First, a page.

The next generation of Gaza should not suffer the terrible incubus that the previous two or three generations have under the Hamas regime. (Lord Davies of Stamford, Lab 06/07/2015).

Why then this well-documented obsessive-compulsive fixation over Israel? What role does antisemitism play? Does the uniquely blanket coverage of everything Israeli by media outlets like the BBC and Guardian infect Parliamentary discourse to such a degree?

Whatever the reason, as Collier asks, would the British public be pleased to learn their Honourable lawmakers spend so much time arguing the rights and wrongs of Jerusalem, Ramallah and Gaza when they could be discussing effective policing, healing the ailing NHS and improving amenities for the disabled in impoverished Tottenham, Rotherham and Dundee – issues they can actually do something about?

(*The term ‘Palestinian people’ in its current sense does not occur in the Hansard transcripts until the late 1970s. What does appear is the phrase ‘people of Palestine’ (104 mentions between 1900 and 1975) which explicitly refers to ‘both the Jewish community and the Arab community’. The modern notion of some historical Arab ‘Palestine people’ was evidently unknown to British lawmakers until the term was launched in the late 1970s.)

9 replies »

  1. Angelo M. Codevilla writes: ” …… Gramsci called the same phenomenon a “blocco storico,” historic bloc, that aggregates society’s various sectors under the party-state’s direction. The intellectuals, said Gramsci, are the blocco’s leading element. In any given epoch they weld workers, peasants, the church, and other groups into a unit in which the people live and move and have their being, and from within which it is difficult if not impossible to imagine alternatives. Power, used judiciously, acts on people the way the sun acts on sunflowers. Within this bloc, ideas may retain their names while changing in substance, while a new language grows organically. As Gramsci noted, Machiavelli had argued that language is the key to the mastery of consciousness—a mastery more secure than anything that force alone can achieve. But note that Machiavelli’s metaphors on linguistic warfare all refer to violence. How much force does it take to make this historic bloc cohere and to keep recalcitrants in it? Gramsci’s silence seems to say; “whatever may be needed.” After all, Mussolini used as much as he thought he needed…….The party must gather consensus from each of society’s discrete parts by persuading—inducing—people who had never thought of such things to join in ways of life radically different from their own. The party develops “its organized force” by a “minutely careful, molecular, capillary process manifested in an endless quantity of books and pamphlets, of articles in magazines and newspapers, and by personal debates repeated infinitely and which, in their gigantic altogether, comprise the work out of which arises a collective will with a certain homogeneity.” ”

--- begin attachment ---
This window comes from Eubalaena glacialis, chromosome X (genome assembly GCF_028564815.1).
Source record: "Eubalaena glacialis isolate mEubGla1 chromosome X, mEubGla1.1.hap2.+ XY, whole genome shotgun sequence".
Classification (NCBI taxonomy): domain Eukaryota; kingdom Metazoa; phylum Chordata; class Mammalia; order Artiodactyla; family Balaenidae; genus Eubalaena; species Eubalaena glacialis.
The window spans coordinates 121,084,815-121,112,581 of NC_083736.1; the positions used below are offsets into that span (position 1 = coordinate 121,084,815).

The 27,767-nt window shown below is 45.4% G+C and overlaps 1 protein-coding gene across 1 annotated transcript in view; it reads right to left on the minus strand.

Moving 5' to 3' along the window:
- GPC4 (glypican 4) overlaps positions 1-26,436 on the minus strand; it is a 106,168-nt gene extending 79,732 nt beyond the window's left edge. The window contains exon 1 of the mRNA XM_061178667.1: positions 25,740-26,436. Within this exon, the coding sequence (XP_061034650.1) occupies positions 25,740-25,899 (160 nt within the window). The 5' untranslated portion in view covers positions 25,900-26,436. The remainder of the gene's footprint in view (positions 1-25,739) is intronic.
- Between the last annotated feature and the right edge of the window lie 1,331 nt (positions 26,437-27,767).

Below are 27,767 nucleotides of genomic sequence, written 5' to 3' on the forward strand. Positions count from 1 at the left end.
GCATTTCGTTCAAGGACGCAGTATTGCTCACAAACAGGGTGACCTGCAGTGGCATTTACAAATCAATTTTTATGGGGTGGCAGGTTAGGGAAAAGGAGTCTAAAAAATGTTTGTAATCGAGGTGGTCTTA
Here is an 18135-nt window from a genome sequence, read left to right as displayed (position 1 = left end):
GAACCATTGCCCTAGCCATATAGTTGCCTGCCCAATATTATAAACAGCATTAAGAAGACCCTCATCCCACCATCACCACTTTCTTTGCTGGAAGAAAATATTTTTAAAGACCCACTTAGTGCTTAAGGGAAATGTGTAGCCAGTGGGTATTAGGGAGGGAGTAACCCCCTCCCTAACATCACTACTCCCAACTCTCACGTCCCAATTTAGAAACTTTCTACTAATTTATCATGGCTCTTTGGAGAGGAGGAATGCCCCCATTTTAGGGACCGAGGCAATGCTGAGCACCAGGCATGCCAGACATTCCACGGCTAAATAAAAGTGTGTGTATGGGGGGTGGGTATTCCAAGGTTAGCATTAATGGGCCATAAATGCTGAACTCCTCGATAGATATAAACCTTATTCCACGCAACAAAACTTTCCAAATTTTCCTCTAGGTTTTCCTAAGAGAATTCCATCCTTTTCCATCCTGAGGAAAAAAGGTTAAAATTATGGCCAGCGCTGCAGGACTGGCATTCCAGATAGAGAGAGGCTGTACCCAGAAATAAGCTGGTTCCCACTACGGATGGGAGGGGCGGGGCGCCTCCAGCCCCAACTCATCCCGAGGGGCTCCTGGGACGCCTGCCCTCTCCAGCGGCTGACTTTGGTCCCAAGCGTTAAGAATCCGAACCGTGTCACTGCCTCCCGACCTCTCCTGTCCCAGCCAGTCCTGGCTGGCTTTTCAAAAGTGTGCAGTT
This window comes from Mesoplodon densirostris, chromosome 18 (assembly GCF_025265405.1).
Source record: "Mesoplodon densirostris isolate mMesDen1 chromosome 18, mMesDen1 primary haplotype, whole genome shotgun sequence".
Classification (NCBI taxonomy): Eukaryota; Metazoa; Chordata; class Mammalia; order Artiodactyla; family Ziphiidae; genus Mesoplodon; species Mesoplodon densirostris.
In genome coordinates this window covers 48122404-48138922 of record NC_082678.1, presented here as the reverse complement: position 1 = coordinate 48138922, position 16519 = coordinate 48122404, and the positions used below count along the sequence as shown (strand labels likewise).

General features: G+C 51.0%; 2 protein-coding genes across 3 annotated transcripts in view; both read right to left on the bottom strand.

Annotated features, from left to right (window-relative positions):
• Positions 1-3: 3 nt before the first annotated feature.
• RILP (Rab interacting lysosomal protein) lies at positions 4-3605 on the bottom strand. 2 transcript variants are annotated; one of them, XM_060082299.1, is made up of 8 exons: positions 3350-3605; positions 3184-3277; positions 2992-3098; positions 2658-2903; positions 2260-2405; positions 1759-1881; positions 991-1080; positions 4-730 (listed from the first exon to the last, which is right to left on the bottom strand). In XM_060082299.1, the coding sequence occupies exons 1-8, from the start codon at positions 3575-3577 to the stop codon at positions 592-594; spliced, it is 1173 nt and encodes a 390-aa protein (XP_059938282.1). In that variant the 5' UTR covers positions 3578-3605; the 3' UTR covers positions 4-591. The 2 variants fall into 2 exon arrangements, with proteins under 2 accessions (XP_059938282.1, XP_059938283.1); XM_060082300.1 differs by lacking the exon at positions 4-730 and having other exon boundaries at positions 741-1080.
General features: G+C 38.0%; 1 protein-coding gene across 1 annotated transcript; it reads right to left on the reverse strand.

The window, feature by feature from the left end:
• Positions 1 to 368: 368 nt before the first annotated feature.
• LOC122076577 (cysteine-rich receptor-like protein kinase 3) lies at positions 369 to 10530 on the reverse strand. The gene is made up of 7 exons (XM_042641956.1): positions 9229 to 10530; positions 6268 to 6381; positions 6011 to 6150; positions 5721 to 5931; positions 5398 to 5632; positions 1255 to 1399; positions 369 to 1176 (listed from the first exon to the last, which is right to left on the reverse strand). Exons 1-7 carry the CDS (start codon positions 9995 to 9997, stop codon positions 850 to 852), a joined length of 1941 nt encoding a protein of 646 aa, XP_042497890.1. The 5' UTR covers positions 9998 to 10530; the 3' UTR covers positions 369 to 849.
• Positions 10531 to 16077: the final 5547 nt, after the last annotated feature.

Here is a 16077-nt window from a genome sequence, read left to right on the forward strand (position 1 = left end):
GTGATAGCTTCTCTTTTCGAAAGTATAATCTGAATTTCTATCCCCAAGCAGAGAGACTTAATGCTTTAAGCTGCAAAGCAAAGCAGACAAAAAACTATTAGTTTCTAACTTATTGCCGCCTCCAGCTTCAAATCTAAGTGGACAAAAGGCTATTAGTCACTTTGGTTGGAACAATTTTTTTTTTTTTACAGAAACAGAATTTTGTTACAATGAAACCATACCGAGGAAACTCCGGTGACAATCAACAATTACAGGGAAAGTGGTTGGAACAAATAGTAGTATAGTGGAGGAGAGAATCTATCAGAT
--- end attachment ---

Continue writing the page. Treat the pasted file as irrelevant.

from
    https://www.claremont.org/crb/article/the-rise-of-political-correctness/

  2. This is another instance of the extraordinary interest shown by charities and world bodies in Israel and anything to do with the Jews.

    Palestine benefits from this phenomenon. As a group they were unremarkable until they assumed entity status and continued murdering Jews as Arabs seem to have done throughout the centuries. Outside of their connection with Israel even when they are killed in large numbers or segregated as in apartheid Lebanon nobody bothers to notice

  3. Just another form of antisemitism and let’s be honest here, there is nothing new in that in the UK

  4. Excuse my scepticism. Britain had just completed a world war with Germany and has had many other connections over the year including occupation 1945 to 1949; wars in Bosnia, Kosovo, Afghanistan and against ISIS. Yet Germany doesn’t make the list. The same should be said for America.